• The End We Start From – adapted from the fab novel by Megan Hunter, Jodi Comer stars as the new mother forced to leave home as London and low-lying lands all flood, with Joel Gray, Mark Strong, Gina McKee – a strong British cast. Dystopian, but not in the failure of government sense (if you get what I mean). Is there nothing Comer can’t do – she’s utterly convincing.
  • The Blues Brothers – for the umpteenth time! And why not! Research for book review to come for Shiny. ‘Oldsmobiles are in early this year.’

Live – Richard Coles being interviewed by Joanna Cannon

I had a front row seat to see the Reverend Richard Coles be interviewed by Joanna Cannon for a Mostly Books event at Abingdon School’s Amey Theatre. It was a great interview – Cannon is a psychiatrist and novelist and had done her homework thoroughly on Coles’ three Canon Clement Mysteries. I’ve not read any of them yet, but Coles is a charming interviewee – erudite and so witty with plenty of wonderfully funny anecotes about his mother and various other encounters, but moving too. As an obviously devout man, he talked about abbey life with monks, his Theology PhD on St Paul’s letter to the Ephesians in a self-deprecating way, and all kinds of non-religious things as well as plenty of discussion about his recurring characters and his protagonist’s motivations. I got him to sign a copy of his third book for my Dad, and bought a copy of his grief memoir written a couple of years after his partner died. I’ve since acquired the first two mysteries as they sound really good, I’ll borrow the third back later from my Dad!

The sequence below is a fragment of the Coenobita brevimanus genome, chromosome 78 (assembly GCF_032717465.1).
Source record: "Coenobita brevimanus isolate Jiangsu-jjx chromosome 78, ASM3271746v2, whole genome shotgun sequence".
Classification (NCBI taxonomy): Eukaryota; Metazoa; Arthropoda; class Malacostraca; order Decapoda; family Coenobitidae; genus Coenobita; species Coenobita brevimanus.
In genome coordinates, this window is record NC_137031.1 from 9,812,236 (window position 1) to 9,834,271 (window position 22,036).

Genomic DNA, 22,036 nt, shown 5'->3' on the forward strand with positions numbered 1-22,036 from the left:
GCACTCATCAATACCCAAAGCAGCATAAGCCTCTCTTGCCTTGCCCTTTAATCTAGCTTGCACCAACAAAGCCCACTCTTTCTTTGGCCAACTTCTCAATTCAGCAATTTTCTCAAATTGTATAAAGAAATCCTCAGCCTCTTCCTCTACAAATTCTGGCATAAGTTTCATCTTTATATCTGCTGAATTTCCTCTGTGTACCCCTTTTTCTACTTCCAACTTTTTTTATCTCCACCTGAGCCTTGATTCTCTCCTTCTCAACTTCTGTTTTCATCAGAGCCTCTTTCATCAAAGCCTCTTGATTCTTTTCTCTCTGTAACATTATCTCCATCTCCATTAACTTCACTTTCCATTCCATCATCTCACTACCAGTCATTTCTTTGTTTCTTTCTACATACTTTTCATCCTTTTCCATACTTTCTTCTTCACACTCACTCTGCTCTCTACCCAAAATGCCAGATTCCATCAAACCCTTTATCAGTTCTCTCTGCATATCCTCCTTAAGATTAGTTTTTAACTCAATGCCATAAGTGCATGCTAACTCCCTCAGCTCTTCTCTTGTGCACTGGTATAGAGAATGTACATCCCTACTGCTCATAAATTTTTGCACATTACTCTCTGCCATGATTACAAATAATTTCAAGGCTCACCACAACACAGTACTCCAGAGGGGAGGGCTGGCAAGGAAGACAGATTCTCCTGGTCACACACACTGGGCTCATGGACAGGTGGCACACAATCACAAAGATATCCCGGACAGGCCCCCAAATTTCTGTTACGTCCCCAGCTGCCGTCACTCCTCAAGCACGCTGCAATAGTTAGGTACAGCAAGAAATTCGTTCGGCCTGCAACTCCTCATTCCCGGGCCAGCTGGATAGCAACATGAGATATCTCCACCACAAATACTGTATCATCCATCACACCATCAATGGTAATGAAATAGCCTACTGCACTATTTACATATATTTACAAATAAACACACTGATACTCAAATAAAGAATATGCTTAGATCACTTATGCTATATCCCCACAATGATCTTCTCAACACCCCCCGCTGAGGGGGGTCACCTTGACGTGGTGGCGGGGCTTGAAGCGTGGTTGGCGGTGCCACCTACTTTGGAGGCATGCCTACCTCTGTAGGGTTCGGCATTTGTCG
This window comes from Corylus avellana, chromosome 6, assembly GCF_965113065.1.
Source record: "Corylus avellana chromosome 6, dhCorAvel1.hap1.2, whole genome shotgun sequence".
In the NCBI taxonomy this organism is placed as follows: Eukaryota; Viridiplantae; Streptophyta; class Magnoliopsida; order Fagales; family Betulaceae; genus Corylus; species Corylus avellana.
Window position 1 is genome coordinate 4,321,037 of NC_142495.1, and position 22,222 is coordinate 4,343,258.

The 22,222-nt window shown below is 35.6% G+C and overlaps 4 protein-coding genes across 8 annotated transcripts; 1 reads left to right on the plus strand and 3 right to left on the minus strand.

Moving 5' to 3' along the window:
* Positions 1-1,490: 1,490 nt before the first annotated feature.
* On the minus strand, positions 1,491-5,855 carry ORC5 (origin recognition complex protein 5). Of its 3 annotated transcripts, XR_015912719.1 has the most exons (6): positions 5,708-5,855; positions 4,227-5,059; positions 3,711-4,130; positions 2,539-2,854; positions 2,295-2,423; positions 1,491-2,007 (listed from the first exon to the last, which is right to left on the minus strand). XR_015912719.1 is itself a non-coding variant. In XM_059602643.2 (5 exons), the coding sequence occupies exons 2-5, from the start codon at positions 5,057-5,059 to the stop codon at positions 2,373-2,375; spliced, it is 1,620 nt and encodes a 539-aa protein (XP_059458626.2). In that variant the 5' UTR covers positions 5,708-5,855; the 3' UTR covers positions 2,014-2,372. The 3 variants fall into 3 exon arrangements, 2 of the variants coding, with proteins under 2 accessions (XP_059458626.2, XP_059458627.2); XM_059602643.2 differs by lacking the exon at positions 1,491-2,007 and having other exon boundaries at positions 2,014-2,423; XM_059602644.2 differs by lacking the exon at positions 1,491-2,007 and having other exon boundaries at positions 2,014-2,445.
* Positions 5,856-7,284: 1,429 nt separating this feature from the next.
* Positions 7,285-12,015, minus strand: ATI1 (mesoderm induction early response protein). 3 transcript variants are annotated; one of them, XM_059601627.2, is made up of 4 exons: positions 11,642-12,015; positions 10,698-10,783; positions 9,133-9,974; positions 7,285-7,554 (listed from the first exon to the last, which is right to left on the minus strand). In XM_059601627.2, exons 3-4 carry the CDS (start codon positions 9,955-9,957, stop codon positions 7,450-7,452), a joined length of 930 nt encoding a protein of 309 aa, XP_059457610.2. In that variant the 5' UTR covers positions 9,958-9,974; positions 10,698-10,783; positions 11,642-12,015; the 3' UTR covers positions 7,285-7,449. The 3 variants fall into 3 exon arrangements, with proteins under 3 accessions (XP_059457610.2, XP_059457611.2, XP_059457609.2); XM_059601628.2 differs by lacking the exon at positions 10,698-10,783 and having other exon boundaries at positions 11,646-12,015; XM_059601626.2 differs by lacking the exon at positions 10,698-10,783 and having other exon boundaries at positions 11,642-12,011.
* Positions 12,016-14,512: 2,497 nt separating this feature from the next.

So those are my Watchlist highlights for the past couple of months – do share yours.

12 thoughts on “Watchlist: May & June

  1. Elle says:

    The Coles grief memoir is really good—I read it after my grandmother was diagnosed with dementia, and gave a copy to my mum as well. I think it works even for a loss that isn’t yet a death, and his incredible openness about his partner’s alcoholism-related illness is so impressive. (It’s also pretty funny, which I appreciated.)

    • AnnaBookBel says:

      He told a funny story about how a lady came up to him shortly after his partner died, held his hand and asked if people were being nice to him. She then told him to make the most of it! ‘I know, I’m a widow!’ she said. (Or something like that).

  2. A Life in Books says:

    Thanks for the Eric tip, and also the reassurance about The End We Start From. I loved the book so was a bit wary of the film. I rewatched Amalie at the weekend and loved it just as much the second time around.

    • AnnaBookBel says:

      The End We Start From was one of those understated British films, although it begins with a birth with graphic prosthetics! It settles after that, but there is high drama to come too.
      Eric was also high drama, well done too. I didn’t mention the policeman on the case’s side story too with another missing kid which was gritty to say the least and contrasts with Edgar’s parents story.

  3. MarinaSofia says:

    Don’t know if I’m strong enough to read the Richard Coles memoir, but perhaps it will help. Like you, I did not like (or finish) Baby Reindeer, but Eric looks interesting – if rather gruelling. I think I can’t cope with difficult stuff right now, I need fluffy things to decompress.

    • AnnaBookBel says:

      I remember devouring the book when it first came out. I’ve forgotten the plot totally though, so it’s as if I’m reading/seeing it afresh.
      The controversy over Baby Reindeer seems to have died down now thankfully. Piers Morgan interviewing the woman who alleges she could be identified from it, didn’t help.

  4. Liz Dexter says:

    I’ve read the first Rev Coles and got the second from Amazon when NetGalley didn’t want to give it to me – have requested the third one from NG as you never know …